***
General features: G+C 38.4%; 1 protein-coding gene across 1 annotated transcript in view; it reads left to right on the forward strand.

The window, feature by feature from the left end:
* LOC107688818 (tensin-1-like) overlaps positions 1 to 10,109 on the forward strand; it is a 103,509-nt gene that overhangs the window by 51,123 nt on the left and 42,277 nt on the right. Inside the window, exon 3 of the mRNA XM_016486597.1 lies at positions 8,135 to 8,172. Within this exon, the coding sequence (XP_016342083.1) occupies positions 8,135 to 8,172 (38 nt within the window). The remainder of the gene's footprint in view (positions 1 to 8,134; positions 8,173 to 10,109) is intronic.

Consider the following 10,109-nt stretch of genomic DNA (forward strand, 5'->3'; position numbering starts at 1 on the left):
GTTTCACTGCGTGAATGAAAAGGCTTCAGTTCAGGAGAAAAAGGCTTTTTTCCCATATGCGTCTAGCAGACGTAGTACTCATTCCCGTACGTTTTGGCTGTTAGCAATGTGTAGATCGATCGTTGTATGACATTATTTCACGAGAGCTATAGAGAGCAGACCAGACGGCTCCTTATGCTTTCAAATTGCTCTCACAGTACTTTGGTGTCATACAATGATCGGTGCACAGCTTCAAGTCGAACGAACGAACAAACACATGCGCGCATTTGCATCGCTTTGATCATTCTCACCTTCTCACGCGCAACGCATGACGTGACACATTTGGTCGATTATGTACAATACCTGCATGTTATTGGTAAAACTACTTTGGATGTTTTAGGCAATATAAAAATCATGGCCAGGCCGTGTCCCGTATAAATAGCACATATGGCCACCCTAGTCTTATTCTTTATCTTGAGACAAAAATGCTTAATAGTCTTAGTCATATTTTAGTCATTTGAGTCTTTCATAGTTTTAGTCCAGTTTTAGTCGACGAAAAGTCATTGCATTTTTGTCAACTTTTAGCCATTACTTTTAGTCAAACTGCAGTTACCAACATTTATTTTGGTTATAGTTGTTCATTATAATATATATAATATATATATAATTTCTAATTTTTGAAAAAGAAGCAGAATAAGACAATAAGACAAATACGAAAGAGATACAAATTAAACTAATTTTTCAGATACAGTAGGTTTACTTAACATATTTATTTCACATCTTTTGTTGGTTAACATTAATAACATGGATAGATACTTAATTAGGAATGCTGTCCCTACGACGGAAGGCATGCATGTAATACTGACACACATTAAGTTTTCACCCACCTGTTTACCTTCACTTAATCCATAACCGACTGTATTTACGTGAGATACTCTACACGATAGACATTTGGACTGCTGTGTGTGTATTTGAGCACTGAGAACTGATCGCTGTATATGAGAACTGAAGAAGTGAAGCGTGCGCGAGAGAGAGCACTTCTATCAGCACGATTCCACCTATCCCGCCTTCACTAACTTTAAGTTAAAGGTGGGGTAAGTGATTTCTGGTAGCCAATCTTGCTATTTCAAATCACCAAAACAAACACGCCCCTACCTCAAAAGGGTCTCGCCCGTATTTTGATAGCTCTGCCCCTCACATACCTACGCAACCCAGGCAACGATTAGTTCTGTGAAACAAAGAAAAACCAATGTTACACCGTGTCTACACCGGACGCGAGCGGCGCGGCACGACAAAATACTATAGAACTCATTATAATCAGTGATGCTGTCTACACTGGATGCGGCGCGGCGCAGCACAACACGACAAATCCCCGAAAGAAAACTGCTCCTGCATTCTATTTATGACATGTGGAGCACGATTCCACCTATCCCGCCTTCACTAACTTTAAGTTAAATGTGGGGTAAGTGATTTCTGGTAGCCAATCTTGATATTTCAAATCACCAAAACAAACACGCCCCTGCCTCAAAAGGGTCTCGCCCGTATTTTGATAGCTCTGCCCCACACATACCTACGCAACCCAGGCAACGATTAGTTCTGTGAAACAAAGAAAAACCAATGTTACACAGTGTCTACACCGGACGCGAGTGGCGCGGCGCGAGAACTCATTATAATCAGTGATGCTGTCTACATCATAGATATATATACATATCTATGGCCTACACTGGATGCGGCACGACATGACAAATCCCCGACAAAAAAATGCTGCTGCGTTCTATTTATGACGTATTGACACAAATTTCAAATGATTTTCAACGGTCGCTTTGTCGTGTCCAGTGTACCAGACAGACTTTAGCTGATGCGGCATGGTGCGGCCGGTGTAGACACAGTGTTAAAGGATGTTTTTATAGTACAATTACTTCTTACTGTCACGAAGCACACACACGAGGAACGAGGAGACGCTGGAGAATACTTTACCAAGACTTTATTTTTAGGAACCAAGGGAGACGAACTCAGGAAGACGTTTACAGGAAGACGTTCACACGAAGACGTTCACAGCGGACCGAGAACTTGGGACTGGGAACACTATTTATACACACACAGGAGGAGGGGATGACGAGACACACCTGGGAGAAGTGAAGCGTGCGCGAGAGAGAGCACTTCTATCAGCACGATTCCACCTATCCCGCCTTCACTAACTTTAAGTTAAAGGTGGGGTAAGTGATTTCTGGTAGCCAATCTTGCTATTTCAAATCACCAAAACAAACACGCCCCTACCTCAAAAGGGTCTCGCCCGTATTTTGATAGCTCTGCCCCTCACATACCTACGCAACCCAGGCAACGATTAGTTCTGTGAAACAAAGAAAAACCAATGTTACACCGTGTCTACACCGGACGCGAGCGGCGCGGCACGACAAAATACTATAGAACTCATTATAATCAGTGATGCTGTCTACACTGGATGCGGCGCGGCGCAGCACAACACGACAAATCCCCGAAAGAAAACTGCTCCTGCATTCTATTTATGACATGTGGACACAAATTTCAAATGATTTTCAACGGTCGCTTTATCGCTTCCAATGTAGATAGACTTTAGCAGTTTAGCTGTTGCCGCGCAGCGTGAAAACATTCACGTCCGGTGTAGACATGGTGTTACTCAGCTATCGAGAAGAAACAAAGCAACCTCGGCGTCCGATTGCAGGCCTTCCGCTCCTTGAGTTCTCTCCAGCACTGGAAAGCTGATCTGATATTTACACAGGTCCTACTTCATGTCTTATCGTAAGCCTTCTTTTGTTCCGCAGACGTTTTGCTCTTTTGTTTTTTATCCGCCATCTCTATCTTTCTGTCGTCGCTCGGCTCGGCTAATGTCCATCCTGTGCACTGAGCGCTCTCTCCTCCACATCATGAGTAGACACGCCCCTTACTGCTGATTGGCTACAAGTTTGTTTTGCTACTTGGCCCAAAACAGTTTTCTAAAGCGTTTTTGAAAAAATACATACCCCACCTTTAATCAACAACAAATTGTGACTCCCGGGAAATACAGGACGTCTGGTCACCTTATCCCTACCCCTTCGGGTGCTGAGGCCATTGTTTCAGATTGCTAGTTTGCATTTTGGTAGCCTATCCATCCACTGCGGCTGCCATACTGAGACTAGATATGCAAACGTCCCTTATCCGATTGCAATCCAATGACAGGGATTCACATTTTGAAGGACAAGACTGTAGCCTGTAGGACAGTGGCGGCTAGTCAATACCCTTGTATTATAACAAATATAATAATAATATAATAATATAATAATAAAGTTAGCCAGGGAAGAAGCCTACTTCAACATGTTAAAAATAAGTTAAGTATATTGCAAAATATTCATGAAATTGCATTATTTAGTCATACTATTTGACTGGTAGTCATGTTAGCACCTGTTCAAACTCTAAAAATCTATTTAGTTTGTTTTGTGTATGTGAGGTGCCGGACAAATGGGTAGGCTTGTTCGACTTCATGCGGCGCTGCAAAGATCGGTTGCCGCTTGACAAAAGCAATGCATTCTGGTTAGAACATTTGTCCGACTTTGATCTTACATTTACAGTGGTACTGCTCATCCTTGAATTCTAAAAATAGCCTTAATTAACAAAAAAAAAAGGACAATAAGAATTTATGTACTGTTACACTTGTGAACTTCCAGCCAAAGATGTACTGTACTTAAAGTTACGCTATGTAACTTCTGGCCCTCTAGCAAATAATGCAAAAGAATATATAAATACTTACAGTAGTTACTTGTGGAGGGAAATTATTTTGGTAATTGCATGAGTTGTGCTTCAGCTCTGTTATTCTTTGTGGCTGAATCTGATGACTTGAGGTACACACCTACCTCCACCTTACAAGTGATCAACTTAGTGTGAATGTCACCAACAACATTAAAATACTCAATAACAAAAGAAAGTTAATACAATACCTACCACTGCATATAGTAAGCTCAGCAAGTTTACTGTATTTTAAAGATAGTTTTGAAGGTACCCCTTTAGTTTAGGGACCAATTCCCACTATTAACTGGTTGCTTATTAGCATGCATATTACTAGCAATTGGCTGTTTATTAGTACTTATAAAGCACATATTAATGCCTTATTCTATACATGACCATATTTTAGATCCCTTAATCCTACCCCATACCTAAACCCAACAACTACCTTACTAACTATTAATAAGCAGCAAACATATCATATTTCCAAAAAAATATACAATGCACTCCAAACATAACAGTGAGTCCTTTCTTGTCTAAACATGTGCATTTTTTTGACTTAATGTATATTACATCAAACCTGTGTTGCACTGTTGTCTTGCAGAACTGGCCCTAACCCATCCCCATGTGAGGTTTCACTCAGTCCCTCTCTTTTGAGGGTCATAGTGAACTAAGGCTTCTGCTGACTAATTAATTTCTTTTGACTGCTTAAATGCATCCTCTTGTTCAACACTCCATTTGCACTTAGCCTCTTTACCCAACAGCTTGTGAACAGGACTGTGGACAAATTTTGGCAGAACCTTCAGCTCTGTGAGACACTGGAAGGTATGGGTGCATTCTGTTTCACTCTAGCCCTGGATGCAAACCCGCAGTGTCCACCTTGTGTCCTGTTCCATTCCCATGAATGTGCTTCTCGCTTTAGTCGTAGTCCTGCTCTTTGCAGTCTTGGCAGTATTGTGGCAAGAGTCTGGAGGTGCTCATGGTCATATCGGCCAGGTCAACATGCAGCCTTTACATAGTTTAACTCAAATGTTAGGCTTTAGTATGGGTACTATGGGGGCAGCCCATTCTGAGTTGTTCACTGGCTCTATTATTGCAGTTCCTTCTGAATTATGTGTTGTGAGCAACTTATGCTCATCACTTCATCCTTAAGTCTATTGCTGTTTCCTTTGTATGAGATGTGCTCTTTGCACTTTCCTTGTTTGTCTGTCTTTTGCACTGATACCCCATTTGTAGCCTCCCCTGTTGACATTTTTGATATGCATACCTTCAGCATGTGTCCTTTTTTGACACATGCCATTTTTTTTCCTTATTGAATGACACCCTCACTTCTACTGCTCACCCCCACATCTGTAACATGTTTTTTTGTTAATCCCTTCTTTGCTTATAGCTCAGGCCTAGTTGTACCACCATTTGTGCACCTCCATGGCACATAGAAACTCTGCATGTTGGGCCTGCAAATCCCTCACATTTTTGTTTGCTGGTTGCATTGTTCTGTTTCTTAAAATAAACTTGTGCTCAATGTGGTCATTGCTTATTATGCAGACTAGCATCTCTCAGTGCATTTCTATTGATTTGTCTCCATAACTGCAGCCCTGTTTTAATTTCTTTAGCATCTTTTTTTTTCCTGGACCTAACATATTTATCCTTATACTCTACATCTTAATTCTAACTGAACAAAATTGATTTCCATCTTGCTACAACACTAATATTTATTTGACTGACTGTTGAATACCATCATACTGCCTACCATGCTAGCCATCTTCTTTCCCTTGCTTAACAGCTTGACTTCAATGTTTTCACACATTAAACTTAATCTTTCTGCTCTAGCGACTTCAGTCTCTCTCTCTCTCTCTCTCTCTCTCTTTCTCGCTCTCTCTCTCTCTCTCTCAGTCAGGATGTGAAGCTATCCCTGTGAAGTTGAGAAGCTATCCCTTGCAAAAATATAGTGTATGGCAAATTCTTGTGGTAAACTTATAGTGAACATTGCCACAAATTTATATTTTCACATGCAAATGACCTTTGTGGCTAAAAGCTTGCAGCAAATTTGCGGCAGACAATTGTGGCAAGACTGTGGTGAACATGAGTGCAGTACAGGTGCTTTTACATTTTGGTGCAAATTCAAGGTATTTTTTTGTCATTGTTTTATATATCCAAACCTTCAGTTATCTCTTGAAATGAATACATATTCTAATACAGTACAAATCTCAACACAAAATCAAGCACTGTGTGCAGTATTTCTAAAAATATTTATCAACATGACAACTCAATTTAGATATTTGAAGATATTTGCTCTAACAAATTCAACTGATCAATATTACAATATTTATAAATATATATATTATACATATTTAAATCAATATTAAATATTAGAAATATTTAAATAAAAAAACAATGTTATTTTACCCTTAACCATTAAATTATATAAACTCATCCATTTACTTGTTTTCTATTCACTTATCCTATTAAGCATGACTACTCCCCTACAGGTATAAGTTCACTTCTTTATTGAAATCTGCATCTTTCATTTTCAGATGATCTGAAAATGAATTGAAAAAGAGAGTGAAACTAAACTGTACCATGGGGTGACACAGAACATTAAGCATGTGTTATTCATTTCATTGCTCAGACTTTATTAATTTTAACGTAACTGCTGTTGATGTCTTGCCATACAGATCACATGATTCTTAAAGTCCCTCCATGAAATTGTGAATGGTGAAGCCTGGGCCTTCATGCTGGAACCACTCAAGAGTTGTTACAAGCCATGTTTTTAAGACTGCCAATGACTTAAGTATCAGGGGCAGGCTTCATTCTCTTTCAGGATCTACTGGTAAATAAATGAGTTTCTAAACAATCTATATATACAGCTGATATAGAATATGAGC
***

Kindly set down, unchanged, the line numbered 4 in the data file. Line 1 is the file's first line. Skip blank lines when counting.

Consider the following 10,109-nt stretch of genomic DNA (forward strand, 5'->3'; position numbering starts at 1 on the left):